Login Schema for native-OTP device enrolment

Don’t forget to press “Select” before you press “Create”, otherwise it will use the noauth-schema, no matter, which schema you selected or which changes you did to this schema.

The action is a simple LDAP Policy. The expression has to be a simple true.

LDAP-Action for Single-Factor authentication

3rd Factor: Store the secret key in Active Directory

I have named this factor enroldevice. The schema that we assign must be the no_schema, as we do not want to display a dialog.

The LDAP action is crucial.

LDAP-Policy for Native OTP device enrolment

You see, I unchecked Authentication (we do not have a dialog to ask for a password). But we want to store a parameter, the so-called OTP Secret, in the Active Directory attribute userParameters. The rest is a normal LDAP-Action. Group Attribute and Sub Attribute Name are not needed. They came here, as I copied the original LDAP policy.

The expression for this policy is a simple true.

2 Factor Authentication

2nd factor: LDAP authentication

I have named this factor dualauth. It displays a two-factor logon. For this factor, we need a little trick if Single Sign On (SSO) to a backend application such as Citrix Storefront™, Microsoft Exchange™ or Sharepoint™ is required.

The problem here: For SSO, the last password that was entered is always transferred. However, we will probably ask for the password first and the token second in the dialog. This would transfer the token instead of the password and SSO would fail.

The trick is to give the password field a number and then connect a traffic policy to the gateway that references this number. For the sake of clarity, I will also show the traffic policy here.

Citrix n-factor: Dual factor logon with native OTP
Citrix n-factor: Dual factor login with native OTP, Step 1

Design this dialogue, based on DualAuth.xml. Click Select and More.

Citrix n-factor: Dual factor logon with native OTP, select the password for SSO
Citrix n-factor: Dual factor logon with native OTP: How to select the password used for SSO

Leave User and Password Expression empty. Write 1 into the Password Credential Index field. This will be used in a traffic policy, to select the first password for Single Sign On (SSO). Enable Single Sign On and click Create.

Bind the same policy as you used for the single-factor authentication during device enrolment.

The traffic policy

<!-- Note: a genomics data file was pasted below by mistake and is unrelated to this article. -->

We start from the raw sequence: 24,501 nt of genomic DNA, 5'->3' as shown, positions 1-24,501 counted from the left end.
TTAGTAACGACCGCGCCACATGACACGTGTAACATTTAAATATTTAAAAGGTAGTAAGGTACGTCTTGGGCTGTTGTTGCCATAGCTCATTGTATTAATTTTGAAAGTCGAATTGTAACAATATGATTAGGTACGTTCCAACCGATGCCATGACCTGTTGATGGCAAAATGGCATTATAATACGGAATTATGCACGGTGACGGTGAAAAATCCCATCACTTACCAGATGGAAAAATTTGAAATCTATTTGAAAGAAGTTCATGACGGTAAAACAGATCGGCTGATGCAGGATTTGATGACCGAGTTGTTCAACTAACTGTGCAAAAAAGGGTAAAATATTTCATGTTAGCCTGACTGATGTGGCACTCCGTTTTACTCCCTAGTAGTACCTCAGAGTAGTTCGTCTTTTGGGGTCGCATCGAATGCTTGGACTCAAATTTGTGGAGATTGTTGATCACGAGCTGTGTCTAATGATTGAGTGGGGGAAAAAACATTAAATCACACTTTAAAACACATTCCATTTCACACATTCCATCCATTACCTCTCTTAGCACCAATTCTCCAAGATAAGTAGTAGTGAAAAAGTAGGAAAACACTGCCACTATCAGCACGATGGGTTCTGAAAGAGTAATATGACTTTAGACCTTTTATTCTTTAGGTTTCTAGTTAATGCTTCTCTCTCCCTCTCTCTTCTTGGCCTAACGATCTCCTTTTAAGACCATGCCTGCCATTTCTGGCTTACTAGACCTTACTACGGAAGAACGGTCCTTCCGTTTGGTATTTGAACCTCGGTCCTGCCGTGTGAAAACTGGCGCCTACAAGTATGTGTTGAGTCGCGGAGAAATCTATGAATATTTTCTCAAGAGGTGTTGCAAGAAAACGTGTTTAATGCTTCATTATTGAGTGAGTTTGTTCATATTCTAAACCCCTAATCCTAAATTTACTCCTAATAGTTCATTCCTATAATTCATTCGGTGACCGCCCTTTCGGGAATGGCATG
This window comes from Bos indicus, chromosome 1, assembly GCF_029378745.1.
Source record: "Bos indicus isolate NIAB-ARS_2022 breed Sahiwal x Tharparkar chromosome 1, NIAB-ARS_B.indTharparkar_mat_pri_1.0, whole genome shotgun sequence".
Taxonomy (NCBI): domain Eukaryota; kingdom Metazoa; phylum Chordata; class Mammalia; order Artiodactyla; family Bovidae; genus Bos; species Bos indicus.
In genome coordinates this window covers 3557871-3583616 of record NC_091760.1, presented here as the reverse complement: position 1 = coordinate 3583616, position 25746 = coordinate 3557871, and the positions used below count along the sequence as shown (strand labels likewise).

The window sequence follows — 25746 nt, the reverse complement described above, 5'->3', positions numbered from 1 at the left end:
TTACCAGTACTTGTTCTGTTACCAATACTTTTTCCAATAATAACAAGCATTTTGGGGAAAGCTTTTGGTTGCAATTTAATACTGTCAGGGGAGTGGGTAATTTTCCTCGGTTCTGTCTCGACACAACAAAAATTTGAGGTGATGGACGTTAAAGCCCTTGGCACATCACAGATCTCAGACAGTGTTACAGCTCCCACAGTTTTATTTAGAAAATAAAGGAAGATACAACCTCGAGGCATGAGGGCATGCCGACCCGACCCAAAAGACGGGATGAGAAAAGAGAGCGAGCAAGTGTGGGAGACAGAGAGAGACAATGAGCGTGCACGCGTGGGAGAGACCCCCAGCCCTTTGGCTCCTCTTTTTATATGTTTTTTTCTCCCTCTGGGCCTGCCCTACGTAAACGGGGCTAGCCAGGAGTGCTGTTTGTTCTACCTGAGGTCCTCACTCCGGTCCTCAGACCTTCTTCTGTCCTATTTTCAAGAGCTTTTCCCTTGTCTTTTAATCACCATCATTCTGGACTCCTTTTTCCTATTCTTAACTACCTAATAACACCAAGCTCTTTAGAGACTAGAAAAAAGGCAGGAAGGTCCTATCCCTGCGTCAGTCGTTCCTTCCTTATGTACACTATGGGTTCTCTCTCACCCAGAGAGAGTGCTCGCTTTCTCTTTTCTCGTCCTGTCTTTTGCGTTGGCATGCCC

The traffic policy uses Single Sign On to define which password is sent to the backend server. It must of course be the same number that was specified in the login scheme.

NetScaler 2-Factor authentication: Trafic-Policy to send proper credentials
Citrix NetScaler 2-Factor Authentication: Send proper credentials for Single Sign On.

Protocol has to be HTTP of course, the password expression is the second term entered (the first one would be the username, the token came third). The Policy expression is a simple true.

3rd factor: OTP-verification

I have named this factor verify_otp. This one, similar to enroldevice, does not display a dialogue, so the schema would be no_schema. The authentication policy is an LDAP policy. It has to find the user, but instead of authenticating the user to LDAP (Achtive Directory), it extracts the secret key for this user from Active Directory (it is stored in the UserAttributes field, see here) and verifies the token.

Citrix NetScaler LDAP Policy to verify a native OTP token.
Citrix NetScaler LDAP Policy to verify a native OTP token.

Again, this LDAP profile is a non-authentication one (Authentication turned off). There is a Search Filter so that only users with a token stored in the userParameters field are found. The policy expression would be true.





About the author

Johannes Norz

Johannes Norz is a Citrix Certified Citrix Technology Advocate (CTA), Citrix Certified Instructor (CCI) and Citrix Certified Expert on Application Delivery and Security (CCE-AppDS).

He frequently works for Citrix international Consulting Services and several education centres all around the globe.

Johannes lives in Austria. He had been borne in Innsbruck, a small city (150.000 inhabitants) in the middle of the most beautiful Austrian mountains (

Add comment

By Johannes Norz

Recent Posts

Recent Comments